• Working safely during Coronavirus in offices and contact centres.
  • Working safely during Coronavirus in or from a vehicle
  • Working safely during Coronavirus in factories, plants and warehouses.

Additional guidance for transport providers published by the Department for Transport is here.

The RIDDOR (Reporting of Injuries, Diseases and Dangerous Occurrences Regulations 2013) system of reporting accidents applies in the context of coronavirus when an unintended incident at work has led to someone’s possible or actual exposure to coronavirus. This must be reported as a dangerous occurrence.

Civil impact

The number of new claims notification forms (CNFs) issued in April 2020 demonstrate a drop in figures compared to those issued in the same period in 2019.  This is also consistent with reporting from insurers themselves, who have indicated that claims notifications on a first party basis from their policyholders have decreased by up to 70% in motor and other claims lines.

An initial and perhaps short term impact has been that a number of cases have been reported to have settled during the lockdown. This may well be as a result of claimants’ immediate financial concerns.

Restrictions on movement and use of motor vehicles initially resulted in a sharp decrease in motor vehicle collisions. That immediate downturn has started to plateau and is likely to rise again as the roads busy and people see a societal restriction relaxation, taking opportunities to travel that they may well not have considered during the life changes of lock down.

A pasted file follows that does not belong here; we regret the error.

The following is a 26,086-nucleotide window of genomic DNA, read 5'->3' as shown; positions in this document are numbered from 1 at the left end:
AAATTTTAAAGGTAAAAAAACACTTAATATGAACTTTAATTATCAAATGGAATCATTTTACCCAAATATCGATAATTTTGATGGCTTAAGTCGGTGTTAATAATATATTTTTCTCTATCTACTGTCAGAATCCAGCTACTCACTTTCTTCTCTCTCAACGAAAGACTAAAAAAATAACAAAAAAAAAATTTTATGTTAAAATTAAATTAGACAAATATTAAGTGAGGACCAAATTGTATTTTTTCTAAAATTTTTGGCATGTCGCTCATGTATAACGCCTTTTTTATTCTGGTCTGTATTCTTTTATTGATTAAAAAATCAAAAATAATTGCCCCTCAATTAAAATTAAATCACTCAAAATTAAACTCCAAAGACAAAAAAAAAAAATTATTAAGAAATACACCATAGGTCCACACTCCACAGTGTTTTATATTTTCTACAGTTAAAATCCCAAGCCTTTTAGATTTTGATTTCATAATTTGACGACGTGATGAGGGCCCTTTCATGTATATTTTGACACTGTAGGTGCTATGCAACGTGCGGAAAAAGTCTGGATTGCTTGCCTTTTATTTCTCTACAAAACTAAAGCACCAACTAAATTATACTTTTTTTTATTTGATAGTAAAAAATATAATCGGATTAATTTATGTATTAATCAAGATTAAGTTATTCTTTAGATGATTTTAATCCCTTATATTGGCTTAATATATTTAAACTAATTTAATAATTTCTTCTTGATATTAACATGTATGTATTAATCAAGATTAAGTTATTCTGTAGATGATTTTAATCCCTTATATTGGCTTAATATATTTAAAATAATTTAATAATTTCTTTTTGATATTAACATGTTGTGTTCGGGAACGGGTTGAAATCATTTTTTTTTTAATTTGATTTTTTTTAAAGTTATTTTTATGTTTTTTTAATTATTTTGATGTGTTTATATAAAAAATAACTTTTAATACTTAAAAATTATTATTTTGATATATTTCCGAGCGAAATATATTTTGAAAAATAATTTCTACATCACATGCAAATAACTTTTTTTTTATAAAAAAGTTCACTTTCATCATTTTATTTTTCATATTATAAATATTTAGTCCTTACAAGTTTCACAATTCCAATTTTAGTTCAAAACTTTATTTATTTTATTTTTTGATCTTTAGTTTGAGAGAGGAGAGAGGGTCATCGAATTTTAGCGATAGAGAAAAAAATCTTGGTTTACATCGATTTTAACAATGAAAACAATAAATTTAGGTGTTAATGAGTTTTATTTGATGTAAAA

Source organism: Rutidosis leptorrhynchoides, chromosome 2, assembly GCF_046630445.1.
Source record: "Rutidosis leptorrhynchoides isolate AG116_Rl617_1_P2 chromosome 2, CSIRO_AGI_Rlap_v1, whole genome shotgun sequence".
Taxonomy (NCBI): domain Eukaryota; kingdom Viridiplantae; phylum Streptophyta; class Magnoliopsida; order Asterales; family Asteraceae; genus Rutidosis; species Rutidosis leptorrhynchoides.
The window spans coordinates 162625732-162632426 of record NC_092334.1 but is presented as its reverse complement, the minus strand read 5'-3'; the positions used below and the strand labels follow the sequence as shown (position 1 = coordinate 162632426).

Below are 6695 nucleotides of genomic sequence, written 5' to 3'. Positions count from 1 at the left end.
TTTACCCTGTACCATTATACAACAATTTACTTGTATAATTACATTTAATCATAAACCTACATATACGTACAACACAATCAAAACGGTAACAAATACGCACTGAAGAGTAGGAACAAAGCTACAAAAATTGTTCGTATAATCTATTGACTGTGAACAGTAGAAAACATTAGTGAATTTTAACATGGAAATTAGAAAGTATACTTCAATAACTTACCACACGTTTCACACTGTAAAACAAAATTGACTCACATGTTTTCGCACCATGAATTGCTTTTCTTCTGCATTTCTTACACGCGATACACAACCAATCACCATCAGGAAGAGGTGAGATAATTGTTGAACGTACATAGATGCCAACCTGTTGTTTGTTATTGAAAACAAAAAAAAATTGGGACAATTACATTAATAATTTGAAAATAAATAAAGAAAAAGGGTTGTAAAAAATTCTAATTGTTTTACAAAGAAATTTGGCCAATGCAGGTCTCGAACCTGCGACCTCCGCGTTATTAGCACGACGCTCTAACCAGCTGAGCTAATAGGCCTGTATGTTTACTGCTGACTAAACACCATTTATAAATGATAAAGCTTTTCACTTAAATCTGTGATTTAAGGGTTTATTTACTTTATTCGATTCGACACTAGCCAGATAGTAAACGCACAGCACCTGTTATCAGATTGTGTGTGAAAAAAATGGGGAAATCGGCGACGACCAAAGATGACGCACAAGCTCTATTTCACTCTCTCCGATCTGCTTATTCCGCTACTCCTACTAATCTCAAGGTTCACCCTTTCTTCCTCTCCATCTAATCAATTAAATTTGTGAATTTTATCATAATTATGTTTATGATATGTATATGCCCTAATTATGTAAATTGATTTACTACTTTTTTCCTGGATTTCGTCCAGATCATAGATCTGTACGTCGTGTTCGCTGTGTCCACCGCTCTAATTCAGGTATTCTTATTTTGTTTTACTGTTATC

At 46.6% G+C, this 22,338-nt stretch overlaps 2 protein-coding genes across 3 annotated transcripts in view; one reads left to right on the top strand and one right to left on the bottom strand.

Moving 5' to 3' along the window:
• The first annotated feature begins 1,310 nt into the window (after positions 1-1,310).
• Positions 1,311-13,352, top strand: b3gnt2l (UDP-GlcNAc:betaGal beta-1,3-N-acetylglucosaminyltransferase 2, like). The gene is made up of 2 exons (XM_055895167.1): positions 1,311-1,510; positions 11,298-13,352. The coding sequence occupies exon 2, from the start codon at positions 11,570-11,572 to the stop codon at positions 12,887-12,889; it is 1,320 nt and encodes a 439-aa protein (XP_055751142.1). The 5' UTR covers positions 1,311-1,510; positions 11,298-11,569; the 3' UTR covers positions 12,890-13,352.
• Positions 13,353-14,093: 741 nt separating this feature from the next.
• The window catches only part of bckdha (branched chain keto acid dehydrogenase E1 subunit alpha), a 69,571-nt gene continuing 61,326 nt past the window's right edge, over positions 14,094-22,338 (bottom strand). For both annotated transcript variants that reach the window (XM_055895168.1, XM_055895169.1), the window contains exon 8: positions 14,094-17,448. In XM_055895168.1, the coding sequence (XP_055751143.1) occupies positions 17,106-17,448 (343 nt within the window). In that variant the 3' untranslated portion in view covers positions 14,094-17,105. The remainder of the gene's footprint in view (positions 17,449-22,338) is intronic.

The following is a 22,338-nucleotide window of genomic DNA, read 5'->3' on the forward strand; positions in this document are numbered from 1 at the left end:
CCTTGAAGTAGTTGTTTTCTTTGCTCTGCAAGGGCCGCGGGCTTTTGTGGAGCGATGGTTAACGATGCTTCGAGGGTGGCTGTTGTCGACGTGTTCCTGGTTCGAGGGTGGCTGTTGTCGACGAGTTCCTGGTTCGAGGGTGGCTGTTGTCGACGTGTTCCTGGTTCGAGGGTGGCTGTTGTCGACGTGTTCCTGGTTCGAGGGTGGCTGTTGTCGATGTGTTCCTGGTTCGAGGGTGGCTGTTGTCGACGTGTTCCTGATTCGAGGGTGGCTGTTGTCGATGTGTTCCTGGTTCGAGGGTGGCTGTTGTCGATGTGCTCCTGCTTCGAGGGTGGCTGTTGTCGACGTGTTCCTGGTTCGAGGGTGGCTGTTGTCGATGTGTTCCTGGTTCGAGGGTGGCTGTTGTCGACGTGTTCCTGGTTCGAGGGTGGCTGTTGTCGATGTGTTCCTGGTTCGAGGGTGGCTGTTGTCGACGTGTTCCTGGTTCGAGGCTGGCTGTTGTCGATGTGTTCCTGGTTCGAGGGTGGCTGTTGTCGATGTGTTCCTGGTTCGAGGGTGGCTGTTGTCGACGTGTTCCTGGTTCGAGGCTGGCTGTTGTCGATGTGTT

It is anticipated that the value of claims may rise due to the number of people requiring replacement vehicles for longer periods as repairs and inspections are only just beginning to go ahead.

The well documented whiplash reforms have been delayed until 2021.

Crown Prosecution Service and the courts

The Coronavirus Act 2020 has brought with it new legislation on social distancing, travel and antisocial behaviour which is enforced by the UK police forces. The Crown Prosecution Service has issued new guidelines on the review of live prosecutions and guidance on charging decisions for the police.

The criminal courts have continued to function during COVID-19, albeit on a priority case basis and utilising remote technology wherever possible.  Jury trials have begun to recommence under strict adherence to the two metre rule and health and safety requirements on building access and use.

Next steps

It is clear from recent history that the prevalence of COVID-19 and the resulting government guidelines have had an immediate and forceful impact on general motoring, domestic road use and commercial freight operators and hauliers.

Moving forward, a comprehensive awareness of regulations and updated knowledge as to real time issues will be essential.

Lindsay Orr, Solicitor, BLM

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Disclaimer: This document does not present a complete or comprehensive statement of the law, nor does it constitute legal advice. It is intended only to highlight issues that may be of interest to customers of BLM. Specialist legal advice should always be sought in any particular case.